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January 19, 2007

The Yield Curve: Still A Wild Card

Although the incoming data related to real activity in the U.S. may not prove the case against the 2007 crash-and-burn scenario, it sure is not providing much support for it.  From housing starts, to retail sales, to industrial production, you have to actually work to generate some negative spin. One should always seek perspective, of course, and there are indeed reasons to restrain your optimism.  Listen, for example, to Dean Baker:

The consensus estimate for retail sales growth in December was 0.5 percent. Naturally, people were surprised when growth was reported at 0.9 percent, as the NYT (among others) told us. Well, they really should not have been surprised, because the November numbers were revised down by 0.4 percent, which means that the December sales level was just where the consensus estimate put it.

You might make a similar case for the industrial production index, which grew more than expected in December, but was revised down (into negative growth territory) in both November and October. And you can always blame the weather for making things look too darn good.

Nonetheless, I think a fair-minded assessment -- if I may speak fair-mindedly myself -- would be "not bad."

Then there is the yield curve where, despite some recent movement, the spread between long-term and short-term interest rates remains stubbornly south of zero.  Writing in the online version of the Cleveland Fed's Economic Trends feature, Joe Haubrich and Brent Meyer review a little history, and do a little extrapolating:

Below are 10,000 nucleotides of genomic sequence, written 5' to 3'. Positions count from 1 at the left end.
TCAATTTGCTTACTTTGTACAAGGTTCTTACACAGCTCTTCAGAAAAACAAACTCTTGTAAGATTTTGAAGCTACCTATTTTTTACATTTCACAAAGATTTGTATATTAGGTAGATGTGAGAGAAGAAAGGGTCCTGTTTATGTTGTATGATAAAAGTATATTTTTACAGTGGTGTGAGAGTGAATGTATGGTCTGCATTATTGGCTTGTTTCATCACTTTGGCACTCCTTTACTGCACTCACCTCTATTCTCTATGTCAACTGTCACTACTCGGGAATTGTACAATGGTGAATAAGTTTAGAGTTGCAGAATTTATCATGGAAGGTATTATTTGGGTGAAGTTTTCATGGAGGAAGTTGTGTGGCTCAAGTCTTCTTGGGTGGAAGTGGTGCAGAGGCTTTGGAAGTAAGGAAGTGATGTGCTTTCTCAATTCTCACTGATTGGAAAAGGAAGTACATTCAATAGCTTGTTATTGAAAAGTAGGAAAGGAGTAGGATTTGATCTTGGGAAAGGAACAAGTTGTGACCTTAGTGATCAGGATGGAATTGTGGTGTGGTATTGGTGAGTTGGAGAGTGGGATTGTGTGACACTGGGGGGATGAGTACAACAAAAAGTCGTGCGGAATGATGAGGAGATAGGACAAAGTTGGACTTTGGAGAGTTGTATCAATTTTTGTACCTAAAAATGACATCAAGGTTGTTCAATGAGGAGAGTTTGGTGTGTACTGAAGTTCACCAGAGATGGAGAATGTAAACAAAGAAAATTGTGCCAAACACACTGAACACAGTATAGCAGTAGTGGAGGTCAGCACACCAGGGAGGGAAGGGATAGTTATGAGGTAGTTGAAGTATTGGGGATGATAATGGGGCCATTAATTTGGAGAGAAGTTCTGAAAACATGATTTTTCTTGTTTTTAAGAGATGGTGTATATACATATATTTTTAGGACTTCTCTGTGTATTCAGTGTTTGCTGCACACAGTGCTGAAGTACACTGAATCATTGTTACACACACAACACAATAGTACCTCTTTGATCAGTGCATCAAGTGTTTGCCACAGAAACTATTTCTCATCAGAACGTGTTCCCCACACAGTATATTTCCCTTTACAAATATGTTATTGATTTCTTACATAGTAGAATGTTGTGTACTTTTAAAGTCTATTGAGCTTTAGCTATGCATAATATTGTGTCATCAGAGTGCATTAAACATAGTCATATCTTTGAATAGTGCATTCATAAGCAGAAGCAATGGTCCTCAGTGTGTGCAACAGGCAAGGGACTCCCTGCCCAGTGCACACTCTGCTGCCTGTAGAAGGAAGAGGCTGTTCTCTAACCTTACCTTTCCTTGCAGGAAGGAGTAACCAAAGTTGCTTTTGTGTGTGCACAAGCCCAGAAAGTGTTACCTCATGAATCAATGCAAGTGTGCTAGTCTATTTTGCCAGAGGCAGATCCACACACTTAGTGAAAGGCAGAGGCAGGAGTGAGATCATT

The slope of the yield curve has achieved some notoriety as a simple forecaster of economic growth. The rule of thumb is that an inverted yield curve (short rates above long rates) indicates a recession in about a year, and yield curve inversions have preceded each of the last six recessions (as defined by the NBER). Very flat yield curves preceded the previous two, and there have been two notable false positives: an inversion in late 1966 and a very flat curve in late 1998. More generally, though, a flat curve indicates weak growth, and conversely, a steep curve indicates strong growth...

While such an approach predicts when growth is above or below average, it does not do so well in predicting the actual number, especially in the case of recessions. Thus, it is sometimes preferable to focus on using the yield curve to predict a discrete event: whether or not the economy is in recession. Looking at that relationship, the expected chance of a recession in the next year is 43%.

Not everyone is convinced, of course, but right now it looks to me to be the bears' strongest suit.